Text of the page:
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Thread: on events

  1. #1
    Join Date
    Mar 2018
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    2

    on events

    what is the difference between (i) and (ii):

    (i)
    void DoEvents()
    {
    MSG msg;
    while(::PeekMessage(&msg, NULL, NULL, NULL, PM_NOREMOVE))
    {
    if (!AfxGetApp()->PumpMessage())
    return;
    }
    }
    (ii)
    void DoEvents()
    {
    MSG msg;
    while (::GetMessage(&msg, NULL, NULL, NULL))
    {
    if (!PreTranslateMessage(&msg))
    {
    ::TranslateMessage(&msg);
    :ispatchMessage(&msg);
    }
    }
    }

  2. #2
    VictorN's Avatar
    VictorN is online now Super Moderator Power Poster
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    Re: on events

    Well, trying to read/understand the basics from MSDN would be a good start!
    Victor Nijegorodov

  3. #3
    Join Date
    Mar 2018
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    Re: on events

    thanks for the link, however, I needed more information on AfxGetApp()->PumpMessage(). I got more understanding about it by looking at some example codes and the code comments. MSDN does not seem to have much info on AfxGetApp()->PumpMessage().??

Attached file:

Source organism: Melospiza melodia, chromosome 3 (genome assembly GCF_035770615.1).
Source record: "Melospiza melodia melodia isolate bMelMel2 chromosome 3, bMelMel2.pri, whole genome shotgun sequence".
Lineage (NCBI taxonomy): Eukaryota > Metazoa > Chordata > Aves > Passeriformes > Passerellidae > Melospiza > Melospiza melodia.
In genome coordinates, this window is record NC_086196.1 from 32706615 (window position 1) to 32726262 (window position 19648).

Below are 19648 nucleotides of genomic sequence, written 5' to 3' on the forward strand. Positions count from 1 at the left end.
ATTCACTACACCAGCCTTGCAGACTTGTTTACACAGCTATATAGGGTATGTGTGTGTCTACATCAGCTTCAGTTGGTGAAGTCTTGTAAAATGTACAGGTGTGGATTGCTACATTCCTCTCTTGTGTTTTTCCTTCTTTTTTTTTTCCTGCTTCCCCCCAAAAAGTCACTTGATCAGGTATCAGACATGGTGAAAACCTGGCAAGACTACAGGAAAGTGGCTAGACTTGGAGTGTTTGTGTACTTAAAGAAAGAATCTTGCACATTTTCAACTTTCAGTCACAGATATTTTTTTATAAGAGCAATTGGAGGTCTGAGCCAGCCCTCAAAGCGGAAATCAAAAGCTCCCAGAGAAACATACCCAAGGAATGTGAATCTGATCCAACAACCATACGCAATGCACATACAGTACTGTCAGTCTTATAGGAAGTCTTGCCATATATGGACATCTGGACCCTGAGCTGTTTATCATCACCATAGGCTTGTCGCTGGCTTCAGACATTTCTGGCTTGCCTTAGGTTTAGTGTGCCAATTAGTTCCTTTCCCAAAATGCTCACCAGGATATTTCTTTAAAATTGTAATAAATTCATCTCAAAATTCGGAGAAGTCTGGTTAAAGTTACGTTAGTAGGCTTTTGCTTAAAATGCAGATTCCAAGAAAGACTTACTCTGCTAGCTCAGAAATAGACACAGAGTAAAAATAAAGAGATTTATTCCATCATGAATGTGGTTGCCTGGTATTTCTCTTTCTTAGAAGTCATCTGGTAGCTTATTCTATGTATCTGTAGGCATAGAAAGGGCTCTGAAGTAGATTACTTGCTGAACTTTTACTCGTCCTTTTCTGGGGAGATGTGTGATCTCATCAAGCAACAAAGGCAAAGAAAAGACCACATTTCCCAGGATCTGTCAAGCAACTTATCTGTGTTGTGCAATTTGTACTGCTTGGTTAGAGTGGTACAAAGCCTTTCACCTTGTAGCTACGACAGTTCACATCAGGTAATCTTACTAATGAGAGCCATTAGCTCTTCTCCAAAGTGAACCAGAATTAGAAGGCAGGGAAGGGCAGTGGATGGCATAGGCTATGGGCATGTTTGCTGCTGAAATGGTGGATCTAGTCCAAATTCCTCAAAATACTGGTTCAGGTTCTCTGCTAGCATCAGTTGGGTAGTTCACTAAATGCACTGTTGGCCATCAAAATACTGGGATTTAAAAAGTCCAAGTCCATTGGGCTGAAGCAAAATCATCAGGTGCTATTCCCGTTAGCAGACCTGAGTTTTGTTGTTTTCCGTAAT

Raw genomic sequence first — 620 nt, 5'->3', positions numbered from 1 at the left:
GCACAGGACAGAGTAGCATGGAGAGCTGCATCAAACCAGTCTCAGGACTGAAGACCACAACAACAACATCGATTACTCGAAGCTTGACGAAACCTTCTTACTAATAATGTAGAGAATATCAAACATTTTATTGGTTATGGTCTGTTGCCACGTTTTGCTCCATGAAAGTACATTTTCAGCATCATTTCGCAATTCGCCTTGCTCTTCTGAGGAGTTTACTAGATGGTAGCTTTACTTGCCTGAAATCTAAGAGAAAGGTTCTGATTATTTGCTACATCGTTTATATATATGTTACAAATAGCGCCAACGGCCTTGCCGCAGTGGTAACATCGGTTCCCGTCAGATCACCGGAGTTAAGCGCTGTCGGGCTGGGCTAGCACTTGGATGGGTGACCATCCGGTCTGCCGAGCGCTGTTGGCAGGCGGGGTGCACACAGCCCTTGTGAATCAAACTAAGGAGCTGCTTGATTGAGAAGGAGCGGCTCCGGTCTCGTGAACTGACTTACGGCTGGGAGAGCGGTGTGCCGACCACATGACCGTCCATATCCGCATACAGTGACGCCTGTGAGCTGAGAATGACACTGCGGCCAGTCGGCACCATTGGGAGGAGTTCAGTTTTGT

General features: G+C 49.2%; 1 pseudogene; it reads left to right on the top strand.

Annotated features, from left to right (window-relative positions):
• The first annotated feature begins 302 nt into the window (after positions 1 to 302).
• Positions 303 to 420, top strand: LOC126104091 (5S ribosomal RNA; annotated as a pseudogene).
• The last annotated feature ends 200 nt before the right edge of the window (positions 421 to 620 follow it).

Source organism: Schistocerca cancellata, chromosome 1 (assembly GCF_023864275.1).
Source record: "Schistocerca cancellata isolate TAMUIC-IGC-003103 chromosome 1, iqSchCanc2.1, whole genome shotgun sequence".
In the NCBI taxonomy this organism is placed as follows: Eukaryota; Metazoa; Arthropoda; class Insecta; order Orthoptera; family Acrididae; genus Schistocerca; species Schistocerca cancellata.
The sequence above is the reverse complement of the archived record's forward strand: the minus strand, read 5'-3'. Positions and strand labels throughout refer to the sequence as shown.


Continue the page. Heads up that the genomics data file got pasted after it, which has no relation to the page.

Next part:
Thanks.

  4. #4
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  5. #5
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    Re: on events

    Completing what already is answered above:

    CWinThread::PumpMessage is documented in MSDN. Note that AfxGetApp gets a pointer to the application object which is of a class derived from CWinApp and CWinApp is derived from CWinThread.

    Generally, you don't need to directly call PumpMessage in your MFC application.

    If you want to see how CWinThread::PumpMessage is implemented, you can have a look in MFC framework source code.
    Search it in <Visual Studio install folder>\VC\atlmfc\src\mfc or run your application in DEBUG mode then step into. See also Visual Studio 2015: How to Step into MFC Framework Code.
    Ovidiu
    "When in Rome, do as Romans do."
    My latest articles: http://codexpert.ro/blog/author/ovidiu-cucu/

  6. #6
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    Re: on events

    Quote Originally Posted by Y$EA View Post
    what is the difference between (i) and (ii):
    The main difference is between PeekMessage(PM_NOREMOVE) and GetMessage(). PeekMessage() just peeks into message queue and lets you quit when the queue is empty. GetMessage() does not return until a message appears in the queue, so you have no chance to quit the DoEvents() function until the very moment of application shutdown.

    Making long story short: GetMessage() blocks the thread, and PeekMessage() does not. Using DoEvents() based on PeekMessage() you may interleave your worker thread processing with pumping message queue. Otherwise you have to run your non-GUI stuff (typically something to do with heavy calculation or blocking communication) in a separate thread.

    To understand the picture in whole you need to read MSDN regarding all the functions mentioned in the two snippets.
    Last edited by Igor Vartanov; April 3rd, 2018 at 12:03 PM.
    Best regards,
    Igor

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